Canada's Jeopardy! champion Ray Lalonde reached an 11-day winning streak on Thursday, totalling US$311,500.
Lalonde, a scenic artist from Toronto, was actually in second place going into Final Jeopardy, US$1,000 behind Emily Kawaler, a bioinformatician from New York.
The Final Jeopardy category was "Gods and Goddesses" and the question read, "each morning she began her ride in her chariot across the sky ahead of her brother Sol, or Helios."
Lalonde correctly answered Eos, wagering his entire game winnings, US$13,200.
Although she lost the game after getting the Final Jeopardy question wrong, Kawaler took to social media to share how kind Lalonde was during show.
"When I arrived on the [Jeopardy!] set, I was super anxious," she wrote. "But the guy sitting in front of me turned right around and started chatting."
"He was friendly and welcoming and I immediately imprinted on him like a baby duckling. That man was, of course, Ray Lalonde."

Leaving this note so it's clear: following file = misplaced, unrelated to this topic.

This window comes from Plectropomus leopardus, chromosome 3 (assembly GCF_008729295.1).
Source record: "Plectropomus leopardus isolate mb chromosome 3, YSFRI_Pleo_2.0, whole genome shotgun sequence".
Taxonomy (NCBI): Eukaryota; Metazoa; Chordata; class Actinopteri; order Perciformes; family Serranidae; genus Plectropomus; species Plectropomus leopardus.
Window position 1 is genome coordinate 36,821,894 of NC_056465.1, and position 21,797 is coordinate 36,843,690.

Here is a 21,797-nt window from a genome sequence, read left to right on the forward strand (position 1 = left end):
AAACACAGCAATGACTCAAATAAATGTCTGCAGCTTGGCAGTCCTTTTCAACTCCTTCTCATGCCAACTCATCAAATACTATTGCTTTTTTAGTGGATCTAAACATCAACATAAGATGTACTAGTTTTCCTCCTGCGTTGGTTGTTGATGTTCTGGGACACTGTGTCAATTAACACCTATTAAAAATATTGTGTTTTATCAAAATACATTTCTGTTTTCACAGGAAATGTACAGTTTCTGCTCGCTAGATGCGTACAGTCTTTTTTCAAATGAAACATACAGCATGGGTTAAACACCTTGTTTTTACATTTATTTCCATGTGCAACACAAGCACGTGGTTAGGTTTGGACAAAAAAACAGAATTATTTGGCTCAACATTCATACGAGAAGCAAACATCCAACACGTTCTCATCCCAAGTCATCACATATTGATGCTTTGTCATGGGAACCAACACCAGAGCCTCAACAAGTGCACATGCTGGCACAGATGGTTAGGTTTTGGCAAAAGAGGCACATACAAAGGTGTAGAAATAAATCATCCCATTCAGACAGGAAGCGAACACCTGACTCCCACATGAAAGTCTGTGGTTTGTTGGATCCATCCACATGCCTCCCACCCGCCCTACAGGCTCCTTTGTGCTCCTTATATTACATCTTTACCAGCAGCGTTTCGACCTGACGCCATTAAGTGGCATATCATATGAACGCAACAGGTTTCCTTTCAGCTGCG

Ray Lalonde remembers his late mother's love of 'Jeopardy!'
In the middle of Thursday's game, Ray Lalonde was asked by host and Jeopardy! GOAT Ken Jennings about his late mother, who loved the trivia game show.
"It was always her favourite show and we always watched as a family," Lalonde said, adding that the family started watching when Art Fleming was the host, before fellow Canadian Alex Trebek took over.
Lalonde also said that he likely wouldn't be a contestant on the show if it wasn't for his mother's love of Jeopardy! and how much she valued her children's intellectual curiosity.
"She was such a nurturer of our intelligence, our intellectual curiosity," Lalonde said. "We went to the library every weekend, always came back with a stack of books and it was never a chore for her. She always loved it."
'The law of large numbers'
With Jeopardy! viewers seeing more contestants having longer winning streaks recently, earlier this year Jeopardy! champ Brad Rutter, who holds the title for the highest all-time winnings, told Yahoo Canada that it all comes down to "the law of large numbers."
“If you flip a coin a million times and you ask someone, ‘well, how often would heads come up 30 times in a row?’ They'd say, ‘I don't know two or three,’ but it's more like 30 or 40,” Rutter explained.
“Eventually we're going to have something like this and it just happened to happen now.”
Ray Lalonde's success in Jeopardy! comes after another Canadian, Mattea Roach, won 23 straight games, which marks the fifth-longest streak in Jeopardy! history.